Obergefell v. Hodges 

 
Obergefell v. Hodges presented a lot of back and forth on the issue of same sex marriage at the Supreme Court on Tuesday, which was deeply divided as it heard oral arguments in the case.  Obergefell v. Hodges is a case which is likely to go down in the history books alongside other landmark civil rights cases.  This one centers on two questions: first, whether there is a constitutional right to gay marriage, and second, if not, whether states that have bans on gay marriage have to recognize gay marriages performed in other states where it’s legal.  The first question seems to be the most important, and I have tired to sum up the SCOTUS proceedings as succinctly as possible, but it turned out to be way too long.  The best summary I’ve read is from a New York Times article by Adam Liptak.  I read over numerous articles about the proceedings, and the one by Liptak seemed to be one of the best. So if you want to read about the arguments presented and the questions asked by the justices, then click on the link for the Liptak article.

Let’s face it, most of the arguments against same sex marriage are ridiculous.  Opponents argue that same sex marriage:  would destroy the institution of marriage, Marriage is for procreation, polygamy would follow, voters should be able to decide, tradition and history, and religious concerns.  Those six are the arguments that opponents seem to want to argue most.  So let’s look at these one at a time.  Same-sex marriage will have no effect on opposite-sex marriage.  Quite simply, it will not affect a heterosexual marriage in any way.  Also, if marriage is for procreation only, then barren couples should have their marriages invalidated, no one should be able to marry a post-menopausal woman, and couples who do not want children should not be allowed to marry.  However, opponents of same-sex marriage still say that LGBT couples should not be allowed to marry because the marriage cannot produce children.  What is equal about that?  As for polygamy, one of the arguments is for religious freedom, but we deny those whose religion allows polygamy to practice it.  So why not allow polygamy?  I want only one man in my life, but if you’re Islamic or Mormon, you should have the right to have multiple wives, as long as one woman can also have multiple husbands.  Furthermore, if voters were able to decide all issues about equality, the American South would still be segregated, interracial marriage would still be illegal, and sodomy would still be illegal (and for those who would think that it should still be illegal [none of my readers I hope] then please remember that most sodomy laws included any sex that was not in the missionary position).  The American voters cannot be trusted with protecting the rights of minorities, which is why we have the 14th Amendment.  As for tradition and history, if we are speaking strictly of American history, numerous Native American tribes allowed not only for transgender but also for same-sex marriage.  It is only the introduction of Christianity that those tribals laws changed.  Which brings me to my last point, America’s Founding Fathers believed in separation of church and state, therefore religious need not apply.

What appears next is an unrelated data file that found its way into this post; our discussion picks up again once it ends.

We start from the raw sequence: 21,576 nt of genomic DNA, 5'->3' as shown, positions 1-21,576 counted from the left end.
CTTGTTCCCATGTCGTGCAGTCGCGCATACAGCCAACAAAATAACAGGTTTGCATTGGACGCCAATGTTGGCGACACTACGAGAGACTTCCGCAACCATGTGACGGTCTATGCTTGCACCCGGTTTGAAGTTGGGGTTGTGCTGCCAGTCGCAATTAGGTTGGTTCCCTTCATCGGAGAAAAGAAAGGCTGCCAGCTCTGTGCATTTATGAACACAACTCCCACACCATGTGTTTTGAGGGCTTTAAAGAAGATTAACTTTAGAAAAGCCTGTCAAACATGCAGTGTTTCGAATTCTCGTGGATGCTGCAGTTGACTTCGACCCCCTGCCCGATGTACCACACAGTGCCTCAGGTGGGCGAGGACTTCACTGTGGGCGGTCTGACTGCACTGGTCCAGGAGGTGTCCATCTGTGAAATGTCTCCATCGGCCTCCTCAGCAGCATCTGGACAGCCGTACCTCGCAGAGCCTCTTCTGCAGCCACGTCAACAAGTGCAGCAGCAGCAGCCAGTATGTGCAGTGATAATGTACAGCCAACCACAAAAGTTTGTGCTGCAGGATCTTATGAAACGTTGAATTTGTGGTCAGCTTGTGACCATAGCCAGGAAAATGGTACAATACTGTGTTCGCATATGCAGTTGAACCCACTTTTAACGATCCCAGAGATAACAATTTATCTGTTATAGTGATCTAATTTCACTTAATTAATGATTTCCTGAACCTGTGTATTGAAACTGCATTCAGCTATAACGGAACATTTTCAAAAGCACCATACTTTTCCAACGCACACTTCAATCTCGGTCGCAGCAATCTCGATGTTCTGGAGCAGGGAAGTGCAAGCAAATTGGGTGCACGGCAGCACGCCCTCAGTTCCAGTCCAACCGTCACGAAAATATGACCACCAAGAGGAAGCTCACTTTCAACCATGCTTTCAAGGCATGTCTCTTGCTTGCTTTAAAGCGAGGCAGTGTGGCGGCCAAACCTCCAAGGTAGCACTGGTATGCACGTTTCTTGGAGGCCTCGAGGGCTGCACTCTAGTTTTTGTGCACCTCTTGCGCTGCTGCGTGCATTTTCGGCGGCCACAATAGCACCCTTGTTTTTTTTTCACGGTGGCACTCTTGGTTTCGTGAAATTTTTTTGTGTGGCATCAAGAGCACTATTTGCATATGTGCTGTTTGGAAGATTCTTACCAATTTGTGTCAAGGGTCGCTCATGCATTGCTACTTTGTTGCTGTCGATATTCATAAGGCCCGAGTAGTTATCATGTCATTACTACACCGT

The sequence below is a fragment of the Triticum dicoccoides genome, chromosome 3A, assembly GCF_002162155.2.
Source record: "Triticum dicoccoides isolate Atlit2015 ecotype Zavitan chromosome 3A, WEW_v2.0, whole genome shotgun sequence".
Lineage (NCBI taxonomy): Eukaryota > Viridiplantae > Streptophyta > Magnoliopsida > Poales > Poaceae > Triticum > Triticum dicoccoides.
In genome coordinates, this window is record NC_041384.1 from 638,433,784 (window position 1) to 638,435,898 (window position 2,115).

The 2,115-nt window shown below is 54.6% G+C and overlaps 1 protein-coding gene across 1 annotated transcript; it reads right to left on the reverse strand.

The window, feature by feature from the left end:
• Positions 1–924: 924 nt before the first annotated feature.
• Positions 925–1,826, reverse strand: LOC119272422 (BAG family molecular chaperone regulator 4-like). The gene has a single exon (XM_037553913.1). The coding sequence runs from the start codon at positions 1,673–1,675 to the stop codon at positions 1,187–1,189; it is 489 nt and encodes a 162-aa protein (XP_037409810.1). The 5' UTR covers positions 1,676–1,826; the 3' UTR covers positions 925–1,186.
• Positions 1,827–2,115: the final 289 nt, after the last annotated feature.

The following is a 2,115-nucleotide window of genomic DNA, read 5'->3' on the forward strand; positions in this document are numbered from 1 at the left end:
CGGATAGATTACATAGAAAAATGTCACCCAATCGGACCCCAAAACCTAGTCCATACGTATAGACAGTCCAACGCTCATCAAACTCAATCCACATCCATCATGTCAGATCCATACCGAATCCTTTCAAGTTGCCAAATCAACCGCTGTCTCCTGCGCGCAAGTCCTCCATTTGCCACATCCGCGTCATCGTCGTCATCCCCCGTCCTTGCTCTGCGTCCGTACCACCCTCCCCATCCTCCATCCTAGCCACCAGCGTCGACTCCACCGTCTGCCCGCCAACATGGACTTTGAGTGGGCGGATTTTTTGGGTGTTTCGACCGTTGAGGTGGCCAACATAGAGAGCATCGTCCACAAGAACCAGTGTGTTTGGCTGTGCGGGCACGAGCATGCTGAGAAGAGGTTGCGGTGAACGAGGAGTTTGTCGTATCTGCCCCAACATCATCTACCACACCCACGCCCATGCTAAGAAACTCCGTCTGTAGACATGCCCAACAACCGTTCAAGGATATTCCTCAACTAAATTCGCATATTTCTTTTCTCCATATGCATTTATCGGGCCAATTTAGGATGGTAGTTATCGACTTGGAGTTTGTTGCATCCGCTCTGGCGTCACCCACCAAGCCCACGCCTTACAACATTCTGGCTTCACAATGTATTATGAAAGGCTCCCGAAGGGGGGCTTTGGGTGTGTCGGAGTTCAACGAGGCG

Preliminary indications are that the Court is ready to rule 5-4 in favor of marriage equality. However, while even those opposed to marriage equality concede as much, a win — especially one in which marriage equality is affirmed as a civil rights issue — is no guarantee.  The Supreme Court will release its ruling on Obergefell v. Hodges in June. While there’s reason to be optimistic, the oral arguments did not provide a clear win for the LGBT community, and even if marriage equality is affirmed, it could be affirmed in narrow terms that aren’t transferrable to other LGBT cases involving discrimination unrelated to marriage.  My greatest fear is that the Supreme Court will issue a very narrow decision in favor of same-sex marriage and those states who allow same-sex marriage will be allowed to continue and other states will be forced to wait, therefore, having two Americas, one with LGBT Americans having marriage equality in some states and others states where LGBT Americans will be deemed second class citizens.  I personally am hoping for a broad opinion written by Ginsberg.

About Joe

I began my life in the South and for five years lived as a closeted teacher, but am now making a new life for myself as an oral historian in New England. I think my life will work out the way it was always meant to be. That doesn't mean there won't be ups and downs; that's all part of life. It means I just have to be patient. I feel like October 7, 2015 is my new birthday. It's a beginning filled with great hope. It's a second chance to live my life…not anyone else's. My profile picture is "David and Me," 2001 painting by artist Steve Walker. It happens to be one of my favorite modern gay art pieces. View all posts by Joe

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